But, Cozumel, back to that incredible stopping place for my journey throughout Mexico and Central America, and here, in a piece — short story I wrote, titled, “Bird Stamp” – you can see the youthful vigor and romance of the place . . . .
Usually people wait until after the holidays to start voicing their frustration with Inland Northwest winters, but sooner or later the familiar lament begins: “I can’t stand another [foggy/rainy/snowy/ cold/dreary] day. Next year, I’m flying to Mexico.”
But what do you do when, as so happens in Paul Haeder’s “Bird Stamp,” the Inland Northwest follows you there?
Haeder’s story suggests that not only is Spokane a place, it’s a state of mind. And as such, it’s a potent literary device conveying undercurrents of hope and despair, possibility and dead ends. We’re proud to name Paul K. Haeder’s “Bird Stamp” the winner of The Inlander’s ninth annual Short Fiction Contest, and to announce that he’ll be reading from this and other works on Tuesday, Feb. 15, at Auntie’s Bookstore. In addition to offering some well-deserved kudos to Mr. Haeder, we’d also like to congratulate our second- and third-place winners, “Metaphorica” by Robert Salsbury and “Washtucna’ed” by J.A. Satori. Both stories will be available on our Web site, www.inlander.com. Congratulations, Paul, and our thanks to everyone who entered this year’s contest.
About the Author: Paul K. Haeder,
Wouldn’t it be great if we all had English teachers who would do the same assignments they give their classes? Climb down into the writing trenches and get grubby with grammar like the rest of us? Well, that’s exactly the kind of teacher this year’s winner, Paul K. Haeder is. As a professor at SCC, SFCC, the Continuing Education Program, and previously at Gonzaga, it’s not uncommon for Haeder to do his assignments right along with his students.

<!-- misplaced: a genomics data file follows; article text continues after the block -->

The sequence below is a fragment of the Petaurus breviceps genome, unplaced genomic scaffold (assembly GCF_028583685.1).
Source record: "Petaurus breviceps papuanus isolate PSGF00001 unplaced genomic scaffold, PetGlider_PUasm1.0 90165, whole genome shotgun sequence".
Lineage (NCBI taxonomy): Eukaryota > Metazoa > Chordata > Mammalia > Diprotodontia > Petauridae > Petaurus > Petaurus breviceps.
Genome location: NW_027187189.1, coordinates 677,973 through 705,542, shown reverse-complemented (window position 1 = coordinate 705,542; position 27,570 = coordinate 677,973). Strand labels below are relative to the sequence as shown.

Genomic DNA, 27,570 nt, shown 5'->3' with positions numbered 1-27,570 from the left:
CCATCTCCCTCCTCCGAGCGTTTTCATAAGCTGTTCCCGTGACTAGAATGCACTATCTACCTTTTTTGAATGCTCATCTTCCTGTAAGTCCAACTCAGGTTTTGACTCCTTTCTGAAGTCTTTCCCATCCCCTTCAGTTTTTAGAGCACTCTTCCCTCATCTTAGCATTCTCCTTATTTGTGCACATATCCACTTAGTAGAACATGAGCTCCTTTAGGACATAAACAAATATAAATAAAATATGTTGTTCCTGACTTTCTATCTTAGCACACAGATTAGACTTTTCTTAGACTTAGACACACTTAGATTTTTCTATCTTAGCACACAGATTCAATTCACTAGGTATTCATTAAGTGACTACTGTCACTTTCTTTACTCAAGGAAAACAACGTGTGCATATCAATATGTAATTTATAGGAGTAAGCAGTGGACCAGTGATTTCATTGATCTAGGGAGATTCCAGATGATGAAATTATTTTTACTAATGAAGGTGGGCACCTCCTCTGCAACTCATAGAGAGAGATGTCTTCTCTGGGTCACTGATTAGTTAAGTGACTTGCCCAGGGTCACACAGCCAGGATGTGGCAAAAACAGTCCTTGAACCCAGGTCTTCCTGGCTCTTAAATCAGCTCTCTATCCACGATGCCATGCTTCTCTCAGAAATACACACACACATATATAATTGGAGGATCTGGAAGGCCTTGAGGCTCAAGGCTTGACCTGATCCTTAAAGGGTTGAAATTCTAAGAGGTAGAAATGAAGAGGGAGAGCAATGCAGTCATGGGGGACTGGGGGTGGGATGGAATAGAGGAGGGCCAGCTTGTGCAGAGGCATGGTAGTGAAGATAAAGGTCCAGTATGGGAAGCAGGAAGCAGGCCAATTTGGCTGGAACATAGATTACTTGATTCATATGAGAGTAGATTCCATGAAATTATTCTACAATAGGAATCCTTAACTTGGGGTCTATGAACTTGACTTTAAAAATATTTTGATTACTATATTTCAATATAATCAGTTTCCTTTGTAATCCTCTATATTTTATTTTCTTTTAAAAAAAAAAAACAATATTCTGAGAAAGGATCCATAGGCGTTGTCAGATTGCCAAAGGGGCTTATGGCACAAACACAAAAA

“I threw out some ideas to the class and went home and wrote some of [‘Bird Stamp’],” he says. “I brought a page of this into class the next day and said, ‘This is what I came up with.” It was primarily just supposed to be an example, but I kept tweaking it and reworking it and thought, ‘What the hell, I’ll send it in.’ I never expected it would win.”
Haeder has only lived in Spokane for three years. Previously he worked in El Paso and has degrees from the University of Texas and the University of Arizona (where, as city editor of the daily college paper, he had the opportunity to go out drinking — on separate occasions — with Gabriel Garcia Marquez, Tess Gallagher, W.S. Merwin and Octavio Paz). He’s worked as a journalist for everything from the Miami Herald to E-Magazine and says that in his younger days he used to “hitchhike, pick up writing jobs for small newspapers and teach diving,” which is how he was able to infuse the Cozumel scenes of “Bird Stamp” with so much authenticity. “The diving-off-Cozumel parts weren’t just fantasy,” he jokes.
Haeder is married to writer and teacher Connie Wasem and has an 8-year-old child. He’s also a strong advocate for environmental issues. And it’s not surprising to find that, after hearing that he’d won The Inlander short fiction contest, he went right back to his writing desk to start a few new projects.
“I’ve got writing in my blood,” he says. “I think the real pivotal event for me was 9/11. After that happened, I had a lot of my students asking me, ‘Why do you care about literature and poetry?’ And I told them, ‘Now is the time to care. That’s where we can retreat and rediscover ourselves in times of trouble — in writing.’ ”
About the Artist: Amy Sinisterra,